7 Reasons for Tooth Pain in the Morning

7 Reasons for Tooth Pain in the Morning

Morning is a time to wake up and start your day, but what if you woke up with tooth pain? It’s never a good feeling waking up with tooth pain in the morning. We all know that tooth pain is no joke. It can range from a little discomfort to an unbearable ache and everything in between. This blog post will discuss 7 reasons why you may be experiencing morning tooth pain.


woman grinding her teeth while sleeping

This is a condition in which you grind your teeth at night while sleeping. Bruxism is a common cause of tooth pain in the morning, as well as morning headaches, jaw pain, and earaches. Many people who grind their teeth at night do not even realize that they are doing it. In fact, bruxism is usually diagnosed when your dentist notices wear marks on your teeth. Over time, bruxism can cause the teeth to become damaged, which can also contribute to tooth pain. If you find yourself frequently waking up with sore teeth and/or jaw in the morning, then schedule an appointment with your dentist to be examined for bruxism.


Tooth pain in the morning can also be caused by cavities.  Cavities are small holes that can develop in your teeth when the bacteria from plaque erodes your tooth enamel. As it continues to eat away at the enamel of your teeth, the cavity will become larger and deeper. When decay reaches the inside of the tooth, this can cause a painful pulp infection.

Gum Disease:

There are many factors that can cause gum disease including smoking, diabetes and poor oral hygiene. Gum disease causes swollen gums to form around the tooth causing pain when chewing, eating, or brushing. Gingivitis is an early stage of gum disease where there are swollen gums and bleeding when brushing. Periodontitis is the more advanced stage of gum disease where there are deep pockets between the teeth and your gums, as well as bone loss around the tooth. Both stages of gum disease can cause your gums to become painful, which can also make your teeth hurt. 


An impacted tooth can also cause tooth pain in the morning, as well as throughout the day.  An impacted tooth is one that does not have enough space to erupt into the mouth. As it continues to grow, it will become stuck under the gum or bone surrounding the teeth. This can cause pressure and pain when chewing certain foods, as well as general soreness in your jawbone. If you are experiencing any symptoms of an impacted tooth such as pain in your jaw, ear pain or teeth shifting positions, schedule an appointment with your dentist.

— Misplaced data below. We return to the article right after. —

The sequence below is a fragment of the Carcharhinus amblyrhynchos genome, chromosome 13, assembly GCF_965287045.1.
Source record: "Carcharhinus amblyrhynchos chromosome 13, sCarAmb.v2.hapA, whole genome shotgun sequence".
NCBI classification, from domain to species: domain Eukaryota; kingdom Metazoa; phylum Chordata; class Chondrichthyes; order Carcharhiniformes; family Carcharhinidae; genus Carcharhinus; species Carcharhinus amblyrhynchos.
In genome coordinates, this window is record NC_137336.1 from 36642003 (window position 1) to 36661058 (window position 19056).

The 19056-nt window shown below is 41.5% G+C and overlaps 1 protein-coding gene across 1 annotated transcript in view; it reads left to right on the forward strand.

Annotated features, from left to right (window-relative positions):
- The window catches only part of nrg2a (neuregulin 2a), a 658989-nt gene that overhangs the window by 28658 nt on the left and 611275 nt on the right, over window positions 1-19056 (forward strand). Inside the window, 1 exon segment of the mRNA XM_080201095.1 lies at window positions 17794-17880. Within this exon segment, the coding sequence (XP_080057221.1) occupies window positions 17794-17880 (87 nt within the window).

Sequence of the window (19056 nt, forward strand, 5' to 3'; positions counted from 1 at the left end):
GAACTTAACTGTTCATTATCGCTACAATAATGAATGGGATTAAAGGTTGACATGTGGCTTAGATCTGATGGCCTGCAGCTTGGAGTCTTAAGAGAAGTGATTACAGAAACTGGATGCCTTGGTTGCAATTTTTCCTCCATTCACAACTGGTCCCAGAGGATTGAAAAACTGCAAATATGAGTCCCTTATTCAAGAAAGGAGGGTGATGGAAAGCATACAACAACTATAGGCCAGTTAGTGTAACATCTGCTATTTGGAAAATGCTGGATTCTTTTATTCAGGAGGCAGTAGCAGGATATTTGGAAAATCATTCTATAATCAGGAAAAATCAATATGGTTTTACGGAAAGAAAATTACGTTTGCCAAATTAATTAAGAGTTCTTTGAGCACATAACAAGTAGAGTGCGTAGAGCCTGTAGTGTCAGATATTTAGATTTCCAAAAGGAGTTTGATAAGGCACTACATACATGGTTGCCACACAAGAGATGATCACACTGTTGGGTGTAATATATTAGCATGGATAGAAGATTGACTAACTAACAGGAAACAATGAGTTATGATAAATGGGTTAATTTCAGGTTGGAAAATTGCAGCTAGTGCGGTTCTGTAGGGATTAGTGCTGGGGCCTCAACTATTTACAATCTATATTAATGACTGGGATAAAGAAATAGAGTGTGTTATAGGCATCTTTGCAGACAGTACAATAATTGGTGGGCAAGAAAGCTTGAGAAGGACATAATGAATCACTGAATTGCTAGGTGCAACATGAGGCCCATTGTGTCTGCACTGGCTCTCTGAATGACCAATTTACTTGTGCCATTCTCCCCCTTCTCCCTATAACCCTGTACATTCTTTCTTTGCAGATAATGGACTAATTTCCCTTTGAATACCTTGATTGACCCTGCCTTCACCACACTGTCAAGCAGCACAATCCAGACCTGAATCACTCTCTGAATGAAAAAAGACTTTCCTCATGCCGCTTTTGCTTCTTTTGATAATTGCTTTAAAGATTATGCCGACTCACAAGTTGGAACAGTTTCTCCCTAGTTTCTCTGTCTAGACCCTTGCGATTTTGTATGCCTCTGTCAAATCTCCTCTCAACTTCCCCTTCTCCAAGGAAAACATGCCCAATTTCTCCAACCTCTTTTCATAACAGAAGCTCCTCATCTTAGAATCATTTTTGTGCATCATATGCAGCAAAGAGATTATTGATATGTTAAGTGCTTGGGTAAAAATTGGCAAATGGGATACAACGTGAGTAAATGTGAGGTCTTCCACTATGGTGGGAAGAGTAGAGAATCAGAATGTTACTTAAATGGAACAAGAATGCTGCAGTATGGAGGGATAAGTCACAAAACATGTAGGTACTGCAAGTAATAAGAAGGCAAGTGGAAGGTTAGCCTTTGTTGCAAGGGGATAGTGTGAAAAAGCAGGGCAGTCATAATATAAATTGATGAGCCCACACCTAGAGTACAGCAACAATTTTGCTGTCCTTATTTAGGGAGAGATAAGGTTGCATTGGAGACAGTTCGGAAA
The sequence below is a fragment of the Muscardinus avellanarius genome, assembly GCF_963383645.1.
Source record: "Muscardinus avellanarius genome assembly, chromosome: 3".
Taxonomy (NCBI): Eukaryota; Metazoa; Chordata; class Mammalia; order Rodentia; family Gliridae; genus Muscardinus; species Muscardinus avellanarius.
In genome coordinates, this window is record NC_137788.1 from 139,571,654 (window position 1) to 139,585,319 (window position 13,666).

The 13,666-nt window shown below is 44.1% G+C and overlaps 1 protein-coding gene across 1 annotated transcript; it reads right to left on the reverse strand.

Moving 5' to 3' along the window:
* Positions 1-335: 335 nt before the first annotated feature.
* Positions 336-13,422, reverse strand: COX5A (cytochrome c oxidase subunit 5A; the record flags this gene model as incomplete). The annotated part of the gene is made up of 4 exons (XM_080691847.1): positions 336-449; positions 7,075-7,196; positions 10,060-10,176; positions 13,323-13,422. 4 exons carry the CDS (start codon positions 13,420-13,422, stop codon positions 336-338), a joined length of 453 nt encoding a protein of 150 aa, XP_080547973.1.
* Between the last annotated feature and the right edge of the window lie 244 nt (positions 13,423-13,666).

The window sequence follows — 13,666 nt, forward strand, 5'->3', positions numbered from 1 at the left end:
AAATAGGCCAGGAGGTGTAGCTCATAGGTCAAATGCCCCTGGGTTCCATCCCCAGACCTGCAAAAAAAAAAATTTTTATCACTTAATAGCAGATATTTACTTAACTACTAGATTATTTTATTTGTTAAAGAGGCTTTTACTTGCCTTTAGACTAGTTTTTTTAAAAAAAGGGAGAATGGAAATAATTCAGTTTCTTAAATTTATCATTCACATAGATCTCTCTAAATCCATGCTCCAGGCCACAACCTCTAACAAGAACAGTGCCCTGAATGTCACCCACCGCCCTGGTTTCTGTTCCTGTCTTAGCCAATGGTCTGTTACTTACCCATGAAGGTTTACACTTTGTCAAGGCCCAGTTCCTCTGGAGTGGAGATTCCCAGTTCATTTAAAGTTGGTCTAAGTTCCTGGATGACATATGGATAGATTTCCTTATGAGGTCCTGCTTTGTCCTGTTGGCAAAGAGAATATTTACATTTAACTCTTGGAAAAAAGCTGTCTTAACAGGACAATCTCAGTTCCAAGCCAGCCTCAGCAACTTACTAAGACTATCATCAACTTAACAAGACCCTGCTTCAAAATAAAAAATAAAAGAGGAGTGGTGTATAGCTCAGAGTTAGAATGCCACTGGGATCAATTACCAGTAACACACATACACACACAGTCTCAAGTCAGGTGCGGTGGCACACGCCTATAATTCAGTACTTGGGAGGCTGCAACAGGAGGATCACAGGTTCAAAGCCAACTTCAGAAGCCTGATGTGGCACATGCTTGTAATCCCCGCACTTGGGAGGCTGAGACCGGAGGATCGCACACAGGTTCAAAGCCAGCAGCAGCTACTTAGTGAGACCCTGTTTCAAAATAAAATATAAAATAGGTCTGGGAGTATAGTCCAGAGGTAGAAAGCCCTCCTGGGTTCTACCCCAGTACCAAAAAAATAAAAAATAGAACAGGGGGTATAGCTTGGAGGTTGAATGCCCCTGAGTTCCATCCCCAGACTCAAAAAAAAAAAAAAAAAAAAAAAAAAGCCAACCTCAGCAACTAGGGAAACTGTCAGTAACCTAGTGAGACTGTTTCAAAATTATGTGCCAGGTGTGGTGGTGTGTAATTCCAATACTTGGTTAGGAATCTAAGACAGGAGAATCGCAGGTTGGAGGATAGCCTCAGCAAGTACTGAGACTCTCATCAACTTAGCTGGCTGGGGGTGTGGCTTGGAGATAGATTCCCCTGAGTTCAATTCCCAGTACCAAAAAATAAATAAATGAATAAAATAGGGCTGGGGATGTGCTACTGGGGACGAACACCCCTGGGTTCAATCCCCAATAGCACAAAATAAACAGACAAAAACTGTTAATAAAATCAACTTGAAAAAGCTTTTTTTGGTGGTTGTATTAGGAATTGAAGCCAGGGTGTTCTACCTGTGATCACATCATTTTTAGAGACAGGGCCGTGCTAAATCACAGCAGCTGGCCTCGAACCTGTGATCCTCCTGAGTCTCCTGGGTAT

Sinusitis is a common cause of tooth pain, especially in the mornings.  When you experience sinusitis, it means that the sinus cavities in your face are inflamed, swollen, and filled with fluid. This causes facial pressure that can hit the tooth nerves, causing pain in the upper teeth just below the sinus cavities. Sinusitis is also usually accompanied by other symptoms such as a sinus headache, postnasal drip, cough, nasal congestion, and fever.


Temporomandibular joint dysfunction (TMD) can also cause tooth pain in the morning, especially when accompanied by bruxism. TMD is a disorder in which the jaw joint and the surrounding muscles are strained or tense, causing pain in your jaws, head, and neck. Bruxism has been found to increase the risk of TMD, which is why morning tooth pain can be caused by a combination of these conditions. Like bruxism, TMD can also cause morning headaches, facial pain, and problems chewing.

Tooth Abscess

An infected tooth can also cause pain in the morning, as well as throughout the day.  An abscess is a collection of pus that forms around an infection deep within your tooth or gums. It causes pressure and inflammation which will make it hurt to bite down on foods. Other symptoms include fever, bad breath, swelling of the face, and pain radiating from the infected tooth. If you suspect that your tooth is abscessed, make an appointment to see a dentist immediately as it can cause serious damage if left untreated for too long.

Waking up with tooth pain is never fun, but it’s not always a sign of something more serious. If you find yourself waking up to sore teeth and jaw for no apparent reason, there are many conditions that could be causing this discomfort.  Bruxism can cause morning headaches as well as facial pain. TMD symptoms include painful jaws and neck muscles, which will often make your teeth hurt too. Tooth abscesses are the most severe of all these cases because they can lead to infection if left untreated or damage other parts of your mouth including sinuses. Whatever the cause may be, schedule an appointment with your dentist right away so they can diagnose what’s going on before things get worse!

Dr. Sam Sadati wearing black suite portrait

Dr. Sadati possesses extensive experience in all aspects of advanced restorative dentistry, with an emphasis in cosmetic and implant dentistry.  He has attained Accredited Fellow status in the American Academy of Cosmetic Dentistry (AACD), the most rigorous, demanding credentialing process in the world. He is the only AACD Accredited Fellow in South Florida.